13. ? F. Chittendon. RHS Dictionary of Plants plus Supplement. 1956 Oxford University Press (1951-00-00)
    14. ? 14.014.1 Sanders. T. W. Popular Hardy Perennials. Collingridge (1926-00-00)
    15. ? 15.015.115.2 Phillips. R. & Rix. M. Perennials Volumes 1 and 2. Pan Books ISBN 0-330-30936-9 (1991-00-00)
    16. ? Brickell. C. The RHS Gardener's Encyclopedia of Plants and Flowers Dorling Kindersley Publishers Ltd. ISBN 0-86318-386-7 (1990-00-00)
    17. ? 17.017.1 Clapham, Tootin and Warburg. Flora of the British Isles. Cambridge University Press (1962-00-00)
    18. ? 18.018.1 Baines. C. Making a Wildlife Garden. ()
    19. ? Huxley. A. The New RHS Dictionary of Gardening. 1992. MacMillan Press ISBN 0-333-47494-5 (1992-00-00)

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    Facts about "Cardamine pratensis"RDF feed
    Article is incompleteYes +
    Article requires citationsNo +
    Article requires cleanupYes +
    Belongs to familyBrassicaceae +
    Belongs to genusCardamine +
    Has binomial nameCardamine pratensis +
    Has common nameCuckoo Flower +
    Has drought toleranceIntolerant +
    Has edible partFlowers + and Leaves +
    Has edible useUnknown use +
    Has fertility typeSelf fertile +, Bees +, Flies + and Lepidoptera +
    Has flowers of typeHermaphrodite +
    Has hardiness zone4 +
    Has imageIllustration Cardamine pratensis0.jpg +
    Has lifecycle typePerennial +
    Has mature height0.45 +
    Has mature width0.3 +
    Has medicinal partUnknown part +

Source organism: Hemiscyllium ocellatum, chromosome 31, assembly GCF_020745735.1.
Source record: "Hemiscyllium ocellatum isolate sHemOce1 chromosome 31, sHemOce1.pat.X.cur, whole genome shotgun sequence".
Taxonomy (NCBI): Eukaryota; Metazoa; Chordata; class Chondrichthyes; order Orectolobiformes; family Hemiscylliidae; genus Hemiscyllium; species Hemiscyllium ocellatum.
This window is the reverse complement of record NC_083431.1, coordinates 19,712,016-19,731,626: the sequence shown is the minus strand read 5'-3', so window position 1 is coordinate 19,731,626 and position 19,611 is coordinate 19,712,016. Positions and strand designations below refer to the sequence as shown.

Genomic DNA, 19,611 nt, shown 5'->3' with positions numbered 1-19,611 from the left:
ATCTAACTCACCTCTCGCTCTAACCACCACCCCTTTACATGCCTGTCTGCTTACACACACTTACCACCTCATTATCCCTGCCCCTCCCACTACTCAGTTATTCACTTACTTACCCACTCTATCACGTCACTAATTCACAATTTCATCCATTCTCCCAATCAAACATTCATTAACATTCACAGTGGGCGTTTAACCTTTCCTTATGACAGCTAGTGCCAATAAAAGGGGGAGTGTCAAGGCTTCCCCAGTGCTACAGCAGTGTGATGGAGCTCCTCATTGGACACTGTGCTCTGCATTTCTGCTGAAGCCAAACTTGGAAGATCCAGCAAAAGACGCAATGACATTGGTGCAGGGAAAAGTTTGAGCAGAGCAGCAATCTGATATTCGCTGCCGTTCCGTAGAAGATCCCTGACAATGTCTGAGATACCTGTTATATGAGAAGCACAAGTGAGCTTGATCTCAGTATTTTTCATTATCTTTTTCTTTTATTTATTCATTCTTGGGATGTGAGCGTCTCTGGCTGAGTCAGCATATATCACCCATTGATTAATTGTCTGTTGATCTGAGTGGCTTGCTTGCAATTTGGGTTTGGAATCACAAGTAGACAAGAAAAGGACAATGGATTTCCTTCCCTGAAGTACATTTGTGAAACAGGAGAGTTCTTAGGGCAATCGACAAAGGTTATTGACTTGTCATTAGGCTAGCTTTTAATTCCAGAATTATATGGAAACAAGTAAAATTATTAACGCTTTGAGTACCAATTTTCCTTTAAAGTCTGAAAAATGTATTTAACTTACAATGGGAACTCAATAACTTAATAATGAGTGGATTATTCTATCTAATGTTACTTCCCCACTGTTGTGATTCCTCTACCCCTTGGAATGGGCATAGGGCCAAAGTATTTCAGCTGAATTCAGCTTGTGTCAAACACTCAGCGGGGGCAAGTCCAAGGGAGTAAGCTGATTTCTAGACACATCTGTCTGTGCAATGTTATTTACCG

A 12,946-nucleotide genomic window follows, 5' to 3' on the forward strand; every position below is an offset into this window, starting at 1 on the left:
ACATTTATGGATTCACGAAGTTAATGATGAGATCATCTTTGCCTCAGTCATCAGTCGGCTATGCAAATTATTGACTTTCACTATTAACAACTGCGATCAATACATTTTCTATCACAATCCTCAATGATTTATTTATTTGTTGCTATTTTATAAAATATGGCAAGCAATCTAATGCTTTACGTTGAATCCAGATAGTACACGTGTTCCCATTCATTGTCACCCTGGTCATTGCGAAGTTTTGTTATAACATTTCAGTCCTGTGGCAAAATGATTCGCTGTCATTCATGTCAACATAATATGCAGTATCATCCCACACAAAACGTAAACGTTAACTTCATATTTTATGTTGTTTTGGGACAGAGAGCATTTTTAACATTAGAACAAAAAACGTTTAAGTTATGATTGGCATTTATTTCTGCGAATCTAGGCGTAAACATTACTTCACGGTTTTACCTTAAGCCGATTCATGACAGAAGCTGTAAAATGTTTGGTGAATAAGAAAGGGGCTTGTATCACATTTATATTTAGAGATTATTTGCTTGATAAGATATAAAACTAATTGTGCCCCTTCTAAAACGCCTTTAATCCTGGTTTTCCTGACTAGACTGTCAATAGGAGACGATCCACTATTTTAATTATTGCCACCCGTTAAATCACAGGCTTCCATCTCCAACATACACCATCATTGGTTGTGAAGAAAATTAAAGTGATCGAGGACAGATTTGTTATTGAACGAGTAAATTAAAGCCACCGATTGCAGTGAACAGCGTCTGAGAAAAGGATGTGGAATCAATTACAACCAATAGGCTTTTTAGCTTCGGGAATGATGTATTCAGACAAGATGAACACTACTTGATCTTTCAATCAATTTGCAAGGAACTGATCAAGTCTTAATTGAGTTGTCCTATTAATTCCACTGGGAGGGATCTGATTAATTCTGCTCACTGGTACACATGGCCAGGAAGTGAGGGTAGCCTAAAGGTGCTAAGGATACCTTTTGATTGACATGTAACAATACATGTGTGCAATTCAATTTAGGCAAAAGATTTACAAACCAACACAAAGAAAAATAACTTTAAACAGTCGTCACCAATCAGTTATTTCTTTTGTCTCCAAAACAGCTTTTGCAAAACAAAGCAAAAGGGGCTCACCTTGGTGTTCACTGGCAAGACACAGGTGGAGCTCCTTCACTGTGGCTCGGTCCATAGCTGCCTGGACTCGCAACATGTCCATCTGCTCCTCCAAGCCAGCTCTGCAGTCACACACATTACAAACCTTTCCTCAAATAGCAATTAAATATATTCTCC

Has medicinal useAntirheumatic +, Antiscorbutic +, Antispasmodic +, Carminative +, Digestive +, Diuretic + and Stimulant +
    Has primary imageIllustration Cardamine pratensis0.jpg +
    Has search namecardamine pratensis + and cuckoo flower +
    Has shade toleranceLight shade +
    Has soil ph preferenceAcid +, Neutral + and Alkaline +
    Has soil texture preferenceSandy +, Loamy + and Clay +
    Has sun preferenceFull sun +
    Has taxonomic rankSpecies +
    Has taxonomy nameCardamine pratensis +
    Has water requirementshigh +
    Is taxonomy typeSpecies +
    PFAF cultivation notes migratedNo +
    PFAF edible use notes migratedNo +
    PFAF material use notes migratedYes +
    PFAF medicinal use notes migratedNo +
    PFAF propagation notes migratedNo +
    PFAF toxicity notes migratedYes +
    Tolerates nutritionally poor soilNo +
    Uses mature size measurement unitMeters +
    Has subobjectThis property is a special property in this wiki.Cardamine pratensis +, Cardamine pratensis +, Cardamine pratensis +, Cardamine pratensis +, Cardamine pratensis +, Cardamine pratensis +, Cardamine pratensis +, Cardamine pratensis + and Cardamine pratensis +